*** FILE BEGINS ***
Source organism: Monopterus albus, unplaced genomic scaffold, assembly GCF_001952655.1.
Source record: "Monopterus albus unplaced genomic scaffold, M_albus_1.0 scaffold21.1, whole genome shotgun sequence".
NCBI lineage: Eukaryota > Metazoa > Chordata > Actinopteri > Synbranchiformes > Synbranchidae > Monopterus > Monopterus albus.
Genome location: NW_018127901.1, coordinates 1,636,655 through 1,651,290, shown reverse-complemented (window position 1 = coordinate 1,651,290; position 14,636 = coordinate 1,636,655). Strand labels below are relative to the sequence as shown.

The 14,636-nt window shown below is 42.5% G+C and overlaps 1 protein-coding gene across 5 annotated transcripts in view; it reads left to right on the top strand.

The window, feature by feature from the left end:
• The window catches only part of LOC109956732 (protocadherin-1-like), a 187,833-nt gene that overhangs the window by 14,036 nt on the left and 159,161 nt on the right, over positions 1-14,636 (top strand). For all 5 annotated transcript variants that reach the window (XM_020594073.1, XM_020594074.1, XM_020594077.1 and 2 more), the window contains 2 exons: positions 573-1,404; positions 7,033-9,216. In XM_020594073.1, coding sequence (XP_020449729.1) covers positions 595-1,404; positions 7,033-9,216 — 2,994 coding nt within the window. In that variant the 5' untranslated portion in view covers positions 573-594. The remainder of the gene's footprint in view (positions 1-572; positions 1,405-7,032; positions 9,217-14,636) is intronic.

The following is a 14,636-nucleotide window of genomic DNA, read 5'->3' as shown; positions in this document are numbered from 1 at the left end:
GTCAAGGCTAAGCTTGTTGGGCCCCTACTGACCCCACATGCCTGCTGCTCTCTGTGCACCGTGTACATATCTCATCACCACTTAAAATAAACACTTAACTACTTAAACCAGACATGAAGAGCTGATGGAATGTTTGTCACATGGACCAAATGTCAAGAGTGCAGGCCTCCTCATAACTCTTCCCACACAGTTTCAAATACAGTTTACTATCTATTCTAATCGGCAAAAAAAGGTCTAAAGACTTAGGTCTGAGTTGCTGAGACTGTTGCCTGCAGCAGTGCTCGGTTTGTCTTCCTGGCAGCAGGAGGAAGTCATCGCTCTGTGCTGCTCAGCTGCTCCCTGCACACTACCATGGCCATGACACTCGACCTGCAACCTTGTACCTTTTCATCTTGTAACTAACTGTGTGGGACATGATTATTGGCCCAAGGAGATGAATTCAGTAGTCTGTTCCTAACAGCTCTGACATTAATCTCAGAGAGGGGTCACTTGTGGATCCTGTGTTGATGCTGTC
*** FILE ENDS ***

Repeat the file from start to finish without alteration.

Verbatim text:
Source organism: Monopterus albus, unplaced genomic scaffold, assembly GCF_001952655.1.
Source record: "Monopterus albus unplaced genomic scaffold, M_albus_1.0 scaffold21.1, whole genome shotgun sequence".
NCBI lineage: Eukaryota > Metazoa > Chordata > Actinopteri > Synbranchiformes > Synbranchidae > Monopterus > Monopterus albus.
Genome location: NW_018127901.1, coordinates 1,636,655 through 1,651,290, shown reverse-complemented (window position 1 = coordinate 1,651,290; position 14,636 = coordinate 1,636,655). Strand labels below are relative to the sequence as shown.

The 14,636-nt window shown below is 42.5% G+C and overlaps 1 protein-coding gene across 5 annotated transcripts in view; it reads left to right on the top strand.

The window, feature by feature from the left end:
• The window catches only part of LOC109956732 (protocadherin-1-like), a 187,833-nt gene that overhangs the window by 14,036 nt on the left and 159,161 nt on the right, over positions 1-14,636 (top strand). For all 5 annotated transcript variants that reach the window (XM_020594073.1, XM_020594074.1, XM_020594077.1 and 2 more), the window contains 2 exons: positions 573-1,404; positions 7,033-9,216. In XM_020594073.1, coding sequence (XP_020449729.1) covers positions 595-1,404; positions 7,033-9,216 — 2,994 coding nt within the window. In that variant the 5' untranslated portion in view covers positions 573-594. The remainder of the gene's footprint in view (positions 1-572; positions 1,405-7,032; positions 9,217-14,636) is intronic.

The following is a 14,636-nucleotide window of genomic DNA, read 5'->3' as shown; positions in this document are numbered from 1 at the left end:
GTCAAGGCTAAGCTTGTTGGGCCCCTACTGACCCCACATGCCTGCTGCTCTCTGTGCACCGTGTACATATCTCATCACCACTTAAAATAAACACTTAACTACTTAAACCAGACATGAAGAGCTGATGGAATGTTTGTCACATGGACCAAATGTCAAGAGTGCAGGCCTCCTCATAACTCTTCCCACACAGTTTCAAATACAGTTTACTATCTATTCTAATCGGCAAAAAAAGGTCTAAAGACTTAGGTCTGAGTTGCTGAGACTGTTGCCTGCAGCAGTGCTCGGTTTGTCTTCCTGGCAGCAGGAGGAAGTCATCGCTCTGTGCTGCTCAGCTGCTCCCTGCACACTACCATGGCCATGACACTCGACCTGCAACCTTGTACCTTTTCATCTTGTAACTAACTGTGTGGGACATGATTATTGGCCCAAGGAGATGAATTCAGTAGTCTGTTCCTAACAGCTCTGACATTAATCTCAGAGAGGGGTCACTTGTGGATCCTGTGTTGATGCTGTC